Developing Energy Efficient Scenarios of Work for Industrial Robot Manipulators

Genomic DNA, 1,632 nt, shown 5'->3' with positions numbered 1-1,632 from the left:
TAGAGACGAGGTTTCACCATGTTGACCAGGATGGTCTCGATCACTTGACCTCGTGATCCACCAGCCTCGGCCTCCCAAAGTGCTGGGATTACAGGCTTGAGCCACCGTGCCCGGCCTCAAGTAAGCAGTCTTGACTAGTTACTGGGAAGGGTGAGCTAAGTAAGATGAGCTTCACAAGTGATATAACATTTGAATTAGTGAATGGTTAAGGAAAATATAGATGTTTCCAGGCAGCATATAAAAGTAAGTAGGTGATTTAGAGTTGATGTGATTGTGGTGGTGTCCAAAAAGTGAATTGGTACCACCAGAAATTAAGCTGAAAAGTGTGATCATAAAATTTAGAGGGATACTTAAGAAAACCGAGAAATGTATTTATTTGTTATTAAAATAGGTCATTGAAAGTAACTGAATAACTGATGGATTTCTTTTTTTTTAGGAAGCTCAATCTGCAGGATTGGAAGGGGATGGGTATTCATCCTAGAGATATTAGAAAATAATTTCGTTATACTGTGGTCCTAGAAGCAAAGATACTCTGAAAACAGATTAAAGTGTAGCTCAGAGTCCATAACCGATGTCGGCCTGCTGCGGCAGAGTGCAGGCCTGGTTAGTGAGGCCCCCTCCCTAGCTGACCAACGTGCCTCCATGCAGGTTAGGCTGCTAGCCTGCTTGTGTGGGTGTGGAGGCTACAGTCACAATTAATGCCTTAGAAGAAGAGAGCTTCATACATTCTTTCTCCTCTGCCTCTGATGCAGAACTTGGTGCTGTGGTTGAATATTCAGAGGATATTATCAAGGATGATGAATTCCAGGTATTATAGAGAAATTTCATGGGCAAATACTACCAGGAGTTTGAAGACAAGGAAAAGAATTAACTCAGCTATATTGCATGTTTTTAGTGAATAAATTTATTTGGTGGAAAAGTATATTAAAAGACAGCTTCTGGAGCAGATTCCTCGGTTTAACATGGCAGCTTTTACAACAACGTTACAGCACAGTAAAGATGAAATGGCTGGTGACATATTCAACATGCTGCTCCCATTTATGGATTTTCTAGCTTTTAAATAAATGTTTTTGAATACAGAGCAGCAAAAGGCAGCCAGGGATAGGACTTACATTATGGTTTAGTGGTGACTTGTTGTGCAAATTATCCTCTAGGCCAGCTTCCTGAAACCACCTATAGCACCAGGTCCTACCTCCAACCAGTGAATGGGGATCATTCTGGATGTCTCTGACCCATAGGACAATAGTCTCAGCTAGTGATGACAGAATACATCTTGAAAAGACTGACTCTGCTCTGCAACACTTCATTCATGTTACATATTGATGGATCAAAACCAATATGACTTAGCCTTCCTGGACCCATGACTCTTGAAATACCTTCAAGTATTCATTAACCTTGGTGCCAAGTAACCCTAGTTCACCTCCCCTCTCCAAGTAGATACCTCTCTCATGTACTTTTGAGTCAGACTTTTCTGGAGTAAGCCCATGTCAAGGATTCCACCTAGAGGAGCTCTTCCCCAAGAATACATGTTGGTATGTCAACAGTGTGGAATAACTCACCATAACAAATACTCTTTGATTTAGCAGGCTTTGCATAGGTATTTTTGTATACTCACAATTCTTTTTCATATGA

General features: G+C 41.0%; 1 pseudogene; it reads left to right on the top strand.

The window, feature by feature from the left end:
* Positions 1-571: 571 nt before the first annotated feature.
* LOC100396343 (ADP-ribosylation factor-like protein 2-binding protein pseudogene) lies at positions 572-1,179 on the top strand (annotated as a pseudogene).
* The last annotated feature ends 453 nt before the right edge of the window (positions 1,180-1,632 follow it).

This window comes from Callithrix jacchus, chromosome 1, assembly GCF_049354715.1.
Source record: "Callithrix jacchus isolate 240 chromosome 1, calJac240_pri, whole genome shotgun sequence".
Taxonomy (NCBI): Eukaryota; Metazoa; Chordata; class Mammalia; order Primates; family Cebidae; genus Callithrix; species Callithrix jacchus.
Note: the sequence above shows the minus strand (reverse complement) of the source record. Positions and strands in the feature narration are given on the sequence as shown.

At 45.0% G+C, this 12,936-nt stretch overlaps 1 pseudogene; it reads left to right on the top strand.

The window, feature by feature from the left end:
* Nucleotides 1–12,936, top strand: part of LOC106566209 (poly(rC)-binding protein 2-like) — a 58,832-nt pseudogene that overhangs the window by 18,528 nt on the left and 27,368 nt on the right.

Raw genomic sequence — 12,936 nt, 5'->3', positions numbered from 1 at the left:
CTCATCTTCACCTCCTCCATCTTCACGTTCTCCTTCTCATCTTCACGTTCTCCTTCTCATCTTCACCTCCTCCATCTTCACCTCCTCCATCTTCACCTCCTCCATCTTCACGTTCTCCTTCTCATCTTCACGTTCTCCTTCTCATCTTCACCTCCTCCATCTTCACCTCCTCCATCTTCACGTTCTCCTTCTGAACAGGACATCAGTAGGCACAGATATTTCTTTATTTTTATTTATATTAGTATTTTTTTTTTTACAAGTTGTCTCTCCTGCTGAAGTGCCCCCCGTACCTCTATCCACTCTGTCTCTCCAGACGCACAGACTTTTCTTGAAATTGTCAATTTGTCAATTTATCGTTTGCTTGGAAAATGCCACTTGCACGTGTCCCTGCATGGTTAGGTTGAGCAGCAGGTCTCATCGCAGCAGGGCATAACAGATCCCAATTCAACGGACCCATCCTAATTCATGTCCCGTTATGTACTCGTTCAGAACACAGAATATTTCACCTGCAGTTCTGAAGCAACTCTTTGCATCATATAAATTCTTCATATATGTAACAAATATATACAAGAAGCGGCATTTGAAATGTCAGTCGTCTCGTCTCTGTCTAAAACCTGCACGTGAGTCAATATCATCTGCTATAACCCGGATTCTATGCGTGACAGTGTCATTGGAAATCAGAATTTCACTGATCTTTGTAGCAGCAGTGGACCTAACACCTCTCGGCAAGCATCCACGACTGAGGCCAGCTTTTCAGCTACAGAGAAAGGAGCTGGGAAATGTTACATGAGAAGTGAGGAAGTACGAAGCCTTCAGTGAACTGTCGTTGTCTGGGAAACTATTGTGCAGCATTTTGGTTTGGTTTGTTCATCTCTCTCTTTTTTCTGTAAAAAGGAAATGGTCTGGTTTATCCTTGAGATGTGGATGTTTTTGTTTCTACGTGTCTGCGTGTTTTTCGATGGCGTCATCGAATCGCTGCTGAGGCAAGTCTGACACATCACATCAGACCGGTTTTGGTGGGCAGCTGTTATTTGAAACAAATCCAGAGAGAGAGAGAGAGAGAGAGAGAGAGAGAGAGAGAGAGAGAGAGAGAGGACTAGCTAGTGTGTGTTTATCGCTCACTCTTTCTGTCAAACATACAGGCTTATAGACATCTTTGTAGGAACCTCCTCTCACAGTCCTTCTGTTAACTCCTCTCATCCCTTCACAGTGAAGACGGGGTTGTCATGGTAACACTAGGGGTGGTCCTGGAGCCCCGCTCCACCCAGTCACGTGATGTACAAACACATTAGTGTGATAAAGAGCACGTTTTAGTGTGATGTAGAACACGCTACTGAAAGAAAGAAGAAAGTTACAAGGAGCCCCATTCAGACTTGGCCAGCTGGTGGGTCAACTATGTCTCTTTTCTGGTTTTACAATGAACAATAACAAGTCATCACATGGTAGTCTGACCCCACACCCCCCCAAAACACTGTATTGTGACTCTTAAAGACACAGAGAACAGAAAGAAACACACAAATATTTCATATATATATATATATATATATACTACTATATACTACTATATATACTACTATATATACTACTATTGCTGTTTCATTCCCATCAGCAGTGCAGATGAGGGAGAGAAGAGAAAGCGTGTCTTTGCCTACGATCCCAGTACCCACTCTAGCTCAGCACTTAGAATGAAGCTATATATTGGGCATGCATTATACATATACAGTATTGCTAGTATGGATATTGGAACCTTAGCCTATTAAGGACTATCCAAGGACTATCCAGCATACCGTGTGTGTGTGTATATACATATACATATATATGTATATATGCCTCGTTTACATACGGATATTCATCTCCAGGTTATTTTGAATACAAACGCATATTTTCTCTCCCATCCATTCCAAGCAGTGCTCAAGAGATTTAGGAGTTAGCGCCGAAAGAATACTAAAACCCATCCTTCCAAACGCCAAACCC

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In industry there is a constant need to make solutions that are more efficient, reduces risk and reduces the impact on the environment. In order to achieve this we see a rapid increase in use of automatic production. Automation of industrial processes typically uses robot manipulators in operations such as drilling, welding, painting, laser cutting or assembly. In the pursuit of improved performance from industrial robot manipulators we see an increasing interest in development of optimal motion on different performance indexes such as velocity, accuracy or energy efficiency. This paper concerns energy efficient scenarios where even minor improvements in performance can lead to substantial impacts on both energy use and profit. This master thesis includes development of a mathematical model for industrial robot manipulator IRB 1600, by ABB. This includes estimation of masses, centers of mass and inertias. Using a Nikon Metrology camera measurement system the dynamic friction of the robot is characterized, and repeated experiments indicate that friction compensation using this characterization improves performance of the robot in terms of accuracy by 25- 50% for joint 1 thru 3 for different scenarios. Further, a scheme for development of optimal motion profiles is made, in terms of minimizing mechanical energy consumed by the robot. The motion profiles are made to follow a predefined path, and are derived through numerical optimization. Repeated experiments are performed using an inverse dynamics PD+ controller. By comparing the performance of the robot manipulator to trajectories developed using the standard motion planner (RobotStudio/Rapid), a decrease of about 7% in consumed energy is obtained.